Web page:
Then in an even more business destructive move, Marco Rubio (among others) mounted an effort to completely remove all payback methods including Risk Corridors. That would have meant that insurance companies were on their own with no hope of recovering their losses. The net effect was to completely eliminate spreading the risk as wide as possible, thus further dooming Obamacare plans in many higher-risk states and communities.


Again let me say this clearly: The GOP acted in two distinct and obvious ways to destroy businesses, make healthcare coverage too expensive to afford, and place those most in need at the most disadvantage. And they did this simply because they got their feelings hurt by Barack Obama and his signature healthcare law.

Let’s Summarize

It’s been a bit confusing getting here, so let’s catch our breath and summarize everything up to this point. I’ll do it with a short series of Talking Points:

  • Health Insurance works better when more people are covered
  • Doing the Right Thing (covering sick people too) is more expensive
  • ACA provides methods to responsibly handle the added risk and expense
  • GOP drove people away from ACA with a 7-year smear campaign
  • GOP hobbled insurance companies by blocking repayment of their losses

Where To Go From Here

The GOP’s answer to the ACA was the American Health Care Act (AHCA). Hallmarks of their plan were:

  • Massive Tax Benefits to Insurance CEO’s (tax income loss)
  • End-of-year Tax Credit (capped, fed payout savings)
  • Block grants to States (fed payment savings)
  • Rapid curtailment of Medicaid funding (fed payment savings)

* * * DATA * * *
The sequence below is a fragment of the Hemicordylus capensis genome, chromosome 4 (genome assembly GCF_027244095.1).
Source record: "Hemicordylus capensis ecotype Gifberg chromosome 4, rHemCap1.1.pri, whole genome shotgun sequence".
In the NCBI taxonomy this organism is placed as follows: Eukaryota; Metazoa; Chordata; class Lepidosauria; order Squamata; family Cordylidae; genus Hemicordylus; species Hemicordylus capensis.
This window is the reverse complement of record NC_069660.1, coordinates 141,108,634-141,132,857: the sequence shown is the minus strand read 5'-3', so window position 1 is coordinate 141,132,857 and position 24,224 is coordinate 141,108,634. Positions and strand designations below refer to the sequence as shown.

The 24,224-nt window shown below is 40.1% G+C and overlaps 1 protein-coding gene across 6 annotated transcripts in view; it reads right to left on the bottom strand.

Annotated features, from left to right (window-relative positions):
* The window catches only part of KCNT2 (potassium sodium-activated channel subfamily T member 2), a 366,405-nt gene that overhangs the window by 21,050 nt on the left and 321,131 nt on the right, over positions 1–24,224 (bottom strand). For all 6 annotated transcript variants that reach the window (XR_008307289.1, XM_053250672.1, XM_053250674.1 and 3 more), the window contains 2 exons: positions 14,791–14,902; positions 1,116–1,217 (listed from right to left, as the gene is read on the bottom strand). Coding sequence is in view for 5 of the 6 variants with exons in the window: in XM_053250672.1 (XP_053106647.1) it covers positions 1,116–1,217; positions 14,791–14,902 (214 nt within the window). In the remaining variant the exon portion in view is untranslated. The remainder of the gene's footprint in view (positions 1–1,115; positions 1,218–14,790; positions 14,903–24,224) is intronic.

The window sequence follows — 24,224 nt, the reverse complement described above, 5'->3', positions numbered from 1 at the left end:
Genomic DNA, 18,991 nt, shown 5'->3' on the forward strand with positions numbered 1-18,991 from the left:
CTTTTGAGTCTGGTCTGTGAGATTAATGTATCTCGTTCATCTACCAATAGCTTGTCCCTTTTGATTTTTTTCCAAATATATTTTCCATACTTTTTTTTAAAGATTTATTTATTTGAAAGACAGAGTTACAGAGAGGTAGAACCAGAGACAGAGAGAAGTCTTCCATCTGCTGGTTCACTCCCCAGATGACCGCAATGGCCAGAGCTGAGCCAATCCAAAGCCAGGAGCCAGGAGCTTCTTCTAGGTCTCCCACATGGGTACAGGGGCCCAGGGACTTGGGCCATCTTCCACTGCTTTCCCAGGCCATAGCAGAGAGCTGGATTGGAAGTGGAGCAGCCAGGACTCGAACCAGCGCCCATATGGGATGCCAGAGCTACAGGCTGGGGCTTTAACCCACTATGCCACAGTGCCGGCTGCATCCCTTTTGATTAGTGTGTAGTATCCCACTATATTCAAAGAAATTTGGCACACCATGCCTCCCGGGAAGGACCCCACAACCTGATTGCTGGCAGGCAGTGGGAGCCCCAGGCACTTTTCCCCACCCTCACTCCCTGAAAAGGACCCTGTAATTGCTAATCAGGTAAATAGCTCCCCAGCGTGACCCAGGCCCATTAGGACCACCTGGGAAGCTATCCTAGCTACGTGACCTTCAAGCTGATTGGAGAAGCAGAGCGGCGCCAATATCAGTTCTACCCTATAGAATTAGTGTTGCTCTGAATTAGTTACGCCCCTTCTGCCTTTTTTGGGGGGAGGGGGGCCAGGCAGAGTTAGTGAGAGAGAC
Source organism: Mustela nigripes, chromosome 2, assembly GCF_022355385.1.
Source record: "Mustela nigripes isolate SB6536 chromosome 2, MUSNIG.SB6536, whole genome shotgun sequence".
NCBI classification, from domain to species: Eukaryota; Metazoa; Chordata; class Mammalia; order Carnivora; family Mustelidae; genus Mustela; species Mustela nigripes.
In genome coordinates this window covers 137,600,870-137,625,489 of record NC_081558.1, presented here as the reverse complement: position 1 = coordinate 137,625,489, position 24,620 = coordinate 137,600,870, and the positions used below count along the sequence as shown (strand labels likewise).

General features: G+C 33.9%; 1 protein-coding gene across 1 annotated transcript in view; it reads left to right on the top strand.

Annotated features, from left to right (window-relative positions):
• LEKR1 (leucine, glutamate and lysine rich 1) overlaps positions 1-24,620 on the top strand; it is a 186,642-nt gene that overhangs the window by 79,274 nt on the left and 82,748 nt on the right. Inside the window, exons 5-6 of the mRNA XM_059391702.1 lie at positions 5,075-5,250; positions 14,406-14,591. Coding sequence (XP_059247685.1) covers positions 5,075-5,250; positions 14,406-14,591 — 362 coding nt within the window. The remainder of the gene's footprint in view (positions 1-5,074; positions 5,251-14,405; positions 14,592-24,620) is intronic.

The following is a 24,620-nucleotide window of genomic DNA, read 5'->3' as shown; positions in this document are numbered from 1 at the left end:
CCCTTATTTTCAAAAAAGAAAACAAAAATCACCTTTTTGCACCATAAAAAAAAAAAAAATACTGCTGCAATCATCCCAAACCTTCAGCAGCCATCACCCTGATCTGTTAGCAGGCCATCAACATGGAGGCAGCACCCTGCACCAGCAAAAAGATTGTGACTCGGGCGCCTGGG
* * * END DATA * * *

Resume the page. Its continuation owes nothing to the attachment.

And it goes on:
• Removal of Essential Health Benefits (return of “junk” ins. plans)
  • Defunding of GOP-hated agencies (Planned Parenthood, etc.)

When it comes to the basics of insurance plans, their AHCA went entirely the wrong direction. Instead of working to increase the size of the risk pool and thus decrease premiums, their plan would have created a myriad of much smaller risk pools and forced sick people into their own extremely high-risk and thus high-cost pool. Their mantra of “access for everyone” would have meant that sick people had access, but could only purchase health insurance at astronomical prices.

A Saner Plan

Instead of hobbling the mechanisms that help insurance companies participate, Congress should work toward strengthening them. Remove the shackles on funding to reimburse insurance company losses. That will bring more companies back into the Marketplaces. Next use the marketing might and resources of the Federal Government (and the GOP) to start saying nice things about the ACA. Stop this incessant bashing and demonizing and start saying positive things that work to help our country and not destroy it. (Yeah, I know. The GOP would never do anything nice to help out. But it’s a hope anyway.)

So where do we get the extra tax income that will be needed? How about we start with a $0.01 tax on every electronic stock trade made. Once we have a budget surplus (in about six months) then we can cut that back to 1/10th of a penny per trade.

ACA Approved


References:

  1. Premium Stabilization Programs – Centers for Medicare and Medicaid Services
  2. Congress intended for HHS to make ACA risk corridor payments each year to insurers – Wolters Kluwer
  3. The state of the ACA’s risk corridors – Modern Healthcare
  4. Marco Rubio: We ‘wiped out’ Obamacare ‘bailout fund’ for insurance companies – Politifact
  5. ObamaCare’s risk corridor corruption never ends – The Hill